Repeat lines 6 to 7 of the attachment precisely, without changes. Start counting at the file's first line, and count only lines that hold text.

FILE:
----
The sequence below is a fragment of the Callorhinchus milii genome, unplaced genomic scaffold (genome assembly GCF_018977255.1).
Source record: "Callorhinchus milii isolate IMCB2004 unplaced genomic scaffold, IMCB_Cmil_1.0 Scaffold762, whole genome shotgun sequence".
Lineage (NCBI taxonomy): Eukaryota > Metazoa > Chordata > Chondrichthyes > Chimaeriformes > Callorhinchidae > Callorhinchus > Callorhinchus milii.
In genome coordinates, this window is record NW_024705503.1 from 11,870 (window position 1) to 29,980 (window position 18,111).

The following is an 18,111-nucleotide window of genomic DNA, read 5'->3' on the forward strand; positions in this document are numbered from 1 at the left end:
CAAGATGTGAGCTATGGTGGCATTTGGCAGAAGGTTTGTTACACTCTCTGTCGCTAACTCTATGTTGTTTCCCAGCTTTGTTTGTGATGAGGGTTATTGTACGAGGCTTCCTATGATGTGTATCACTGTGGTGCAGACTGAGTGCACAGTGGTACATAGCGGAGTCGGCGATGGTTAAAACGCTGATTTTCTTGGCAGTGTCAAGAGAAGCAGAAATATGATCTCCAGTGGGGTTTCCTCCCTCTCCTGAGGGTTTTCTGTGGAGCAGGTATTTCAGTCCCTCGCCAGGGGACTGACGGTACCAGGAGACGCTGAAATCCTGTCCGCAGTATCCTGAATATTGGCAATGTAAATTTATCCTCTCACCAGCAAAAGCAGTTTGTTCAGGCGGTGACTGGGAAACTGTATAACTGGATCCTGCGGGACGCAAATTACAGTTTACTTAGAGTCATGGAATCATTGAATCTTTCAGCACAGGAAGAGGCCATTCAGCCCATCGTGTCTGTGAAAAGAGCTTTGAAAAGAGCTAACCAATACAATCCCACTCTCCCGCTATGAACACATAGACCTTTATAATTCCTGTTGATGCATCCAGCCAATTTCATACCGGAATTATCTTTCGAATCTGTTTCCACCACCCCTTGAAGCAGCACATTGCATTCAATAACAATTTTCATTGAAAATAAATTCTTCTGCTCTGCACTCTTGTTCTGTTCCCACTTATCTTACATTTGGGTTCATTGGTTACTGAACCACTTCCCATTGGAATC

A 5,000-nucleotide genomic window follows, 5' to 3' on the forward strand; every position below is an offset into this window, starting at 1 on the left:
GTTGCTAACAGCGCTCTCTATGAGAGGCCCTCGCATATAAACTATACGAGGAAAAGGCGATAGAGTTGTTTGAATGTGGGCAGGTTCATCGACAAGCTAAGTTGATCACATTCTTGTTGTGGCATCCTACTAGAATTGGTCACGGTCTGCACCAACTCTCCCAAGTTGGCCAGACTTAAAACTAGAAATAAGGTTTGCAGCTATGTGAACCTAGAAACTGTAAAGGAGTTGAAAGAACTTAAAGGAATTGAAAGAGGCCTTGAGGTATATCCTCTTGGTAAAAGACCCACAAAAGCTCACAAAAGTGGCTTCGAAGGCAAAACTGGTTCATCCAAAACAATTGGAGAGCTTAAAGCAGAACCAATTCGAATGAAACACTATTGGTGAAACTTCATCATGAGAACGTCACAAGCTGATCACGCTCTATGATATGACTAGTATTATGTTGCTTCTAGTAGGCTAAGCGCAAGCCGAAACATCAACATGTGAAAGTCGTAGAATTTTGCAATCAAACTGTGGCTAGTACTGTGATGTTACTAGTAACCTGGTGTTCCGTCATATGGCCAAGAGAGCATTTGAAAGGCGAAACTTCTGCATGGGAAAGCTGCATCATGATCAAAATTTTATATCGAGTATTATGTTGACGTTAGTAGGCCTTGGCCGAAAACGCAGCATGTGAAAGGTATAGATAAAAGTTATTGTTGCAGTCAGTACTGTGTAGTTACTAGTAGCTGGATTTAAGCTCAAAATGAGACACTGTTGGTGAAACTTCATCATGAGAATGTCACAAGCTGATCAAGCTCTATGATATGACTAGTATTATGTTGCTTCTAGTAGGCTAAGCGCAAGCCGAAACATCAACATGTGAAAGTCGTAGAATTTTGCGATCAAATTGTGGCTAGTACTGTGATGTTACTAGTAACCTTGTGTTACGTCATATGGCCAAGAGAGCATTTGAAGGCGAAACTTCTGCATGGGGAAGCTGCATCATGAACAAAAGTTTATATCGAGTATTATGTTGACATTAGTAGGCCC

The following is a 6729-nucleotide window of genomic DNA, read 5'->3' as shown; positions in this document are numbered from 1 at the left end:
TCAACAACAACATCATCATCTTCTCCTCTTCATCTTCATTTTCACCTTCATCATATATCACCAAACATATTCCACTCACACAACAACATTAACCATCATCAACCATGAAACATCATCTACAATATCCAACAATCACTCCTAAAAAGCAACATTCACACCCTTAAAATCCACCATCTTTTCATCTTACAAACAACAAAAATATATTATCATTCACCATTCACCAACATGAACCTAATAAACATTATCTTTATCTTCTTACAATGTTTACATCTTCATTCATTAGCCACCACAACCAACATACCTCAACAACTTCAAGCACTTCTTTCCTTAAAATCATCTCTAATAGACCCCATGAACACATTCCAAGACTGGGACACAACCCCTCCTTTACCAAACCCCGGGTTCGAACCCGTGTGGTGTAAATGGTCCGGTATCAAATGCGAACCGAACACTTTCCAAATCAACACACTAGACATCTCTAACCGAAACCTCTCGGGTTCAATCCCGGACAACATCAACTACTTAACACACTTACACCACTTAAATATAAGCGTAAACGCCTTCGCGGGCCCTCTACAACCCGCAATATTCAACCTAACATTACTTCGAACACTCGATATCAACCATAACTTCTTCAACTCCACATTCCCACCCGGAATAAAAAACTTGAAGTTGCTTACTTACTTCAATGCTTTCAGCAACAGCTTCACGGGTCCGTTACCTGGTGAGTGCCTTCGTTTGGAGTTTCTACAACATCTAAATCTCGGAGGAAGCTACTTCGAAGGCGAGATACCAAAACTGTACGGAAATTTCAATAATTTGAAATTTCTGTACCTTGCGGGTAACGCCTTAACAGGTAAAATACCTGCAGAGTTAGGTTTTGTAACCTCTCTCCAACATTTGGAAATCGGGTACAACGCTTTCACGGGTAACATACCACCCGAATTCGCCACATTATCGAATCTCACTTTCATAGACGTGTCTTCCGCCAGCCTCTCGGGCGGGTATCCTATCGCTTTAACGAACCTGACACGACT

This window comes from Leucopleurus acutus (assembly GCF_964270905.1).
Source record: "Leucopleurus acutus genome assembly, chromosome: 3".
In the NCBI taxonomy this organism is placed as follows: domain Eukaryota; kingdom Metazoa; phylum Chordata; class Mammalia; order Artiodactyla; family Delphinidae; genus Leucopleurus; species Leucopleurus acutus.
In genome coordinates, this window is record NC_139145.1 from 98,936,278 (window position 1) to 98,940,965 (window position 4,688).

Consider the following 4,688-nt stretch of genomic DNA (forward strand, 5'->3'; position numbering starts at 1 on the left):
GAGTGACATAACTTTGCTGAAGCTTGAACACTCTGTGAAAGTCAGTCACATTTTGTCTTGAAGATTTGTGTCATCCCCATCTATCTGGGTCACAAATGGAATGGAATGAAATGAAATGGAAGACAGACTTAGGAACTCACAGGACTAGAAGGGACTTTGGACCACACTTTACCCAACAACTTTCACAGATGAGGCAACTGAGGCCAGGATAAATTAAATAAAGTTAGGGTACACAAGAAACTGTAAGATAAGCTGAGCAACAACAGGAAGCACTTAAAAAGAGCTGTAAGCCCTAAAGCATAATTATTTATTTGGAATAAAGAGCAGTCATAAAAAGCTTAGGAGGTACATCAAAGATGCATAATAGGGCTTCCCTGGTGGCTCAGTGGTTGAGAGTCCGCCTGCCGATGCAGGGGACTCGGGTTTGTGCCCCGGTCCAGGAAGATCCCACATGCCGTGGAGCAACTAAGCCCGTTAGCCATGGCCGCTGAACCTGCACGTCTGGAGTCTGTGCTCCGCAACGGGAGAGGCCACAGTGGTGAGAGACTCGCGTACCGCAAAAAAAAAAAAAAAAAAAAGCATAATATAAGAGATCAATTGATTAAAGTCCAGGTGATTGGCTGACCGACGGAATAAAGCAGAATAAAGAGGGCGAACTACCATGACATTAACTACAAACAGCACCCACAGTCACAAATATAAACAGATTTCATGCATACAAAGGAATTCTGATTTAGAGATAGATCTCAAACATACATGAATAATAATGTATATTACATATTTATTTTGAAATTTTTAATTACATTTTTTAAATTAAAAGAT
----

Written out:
CAAGATGTGAGCTATGGTGGCATTTGGCAGAAGGTTTGTTACACTCTCTGTCGCTAACTCTATGTTGTTTCCCAGCTTTGTTTGTGATGAGGGTTATTGTACGAGGCTTCCTATGATGTGTATCACTGTGGTGCAGACTGAGTGCACAGTGGTACATAGCGGAGTCGGCGATGGTTAAAACGCTGATTTTCTTGGCAGTGTCAAGAGAAGCAGAAATATGATCTCCAGTGGGGTTTCCTCCCTCTCCTGAGGGTTTTCTGTGGAGCAGGTATTTCAGTCCCTCGCCAGGGGACTGACGGTACCAGGAGACGCTGAAATCCTGTCCGCAGTATCCTGAATATTGGCAATGTAAATTTATCCTCTCACCAGCAAAAGCAGTTTGTTCAGGCGGTGACTGGGAAACTGTATAACTGGATCCTGCGGGACGCAAATTACAGTTTACTTAGAGTCATGGAATCATTGAATCTTTCAGCACAGGAAGAGGCCATTCAGCCCATCGTGTCTGTGAAAAGAGCTTTGAAAAGAGCTAACCAATACAATCCCACTCTCCCGCTATGAACACATAGACCTTTATAATTCCTGTTGATGCATCCAGCCAATTTCATACCGGAATTATCTTTCGAATCTGTTTCCACCACCCCTTGAAGCAGCACATTGCATTCAATAACAATTTTCATTGAAAATAAATTCTTCTGCTCTGCACTCTTGTTCTGTTCCCACTTATCTTACATTTGGGTTCATTGGTTACTGAACCACTTCCCATTGGAATC

A 5,000-nucleotide genomic window follows, 5' to 3' on the forward strand; every position below is an offset into this window, starting at 1 on the left: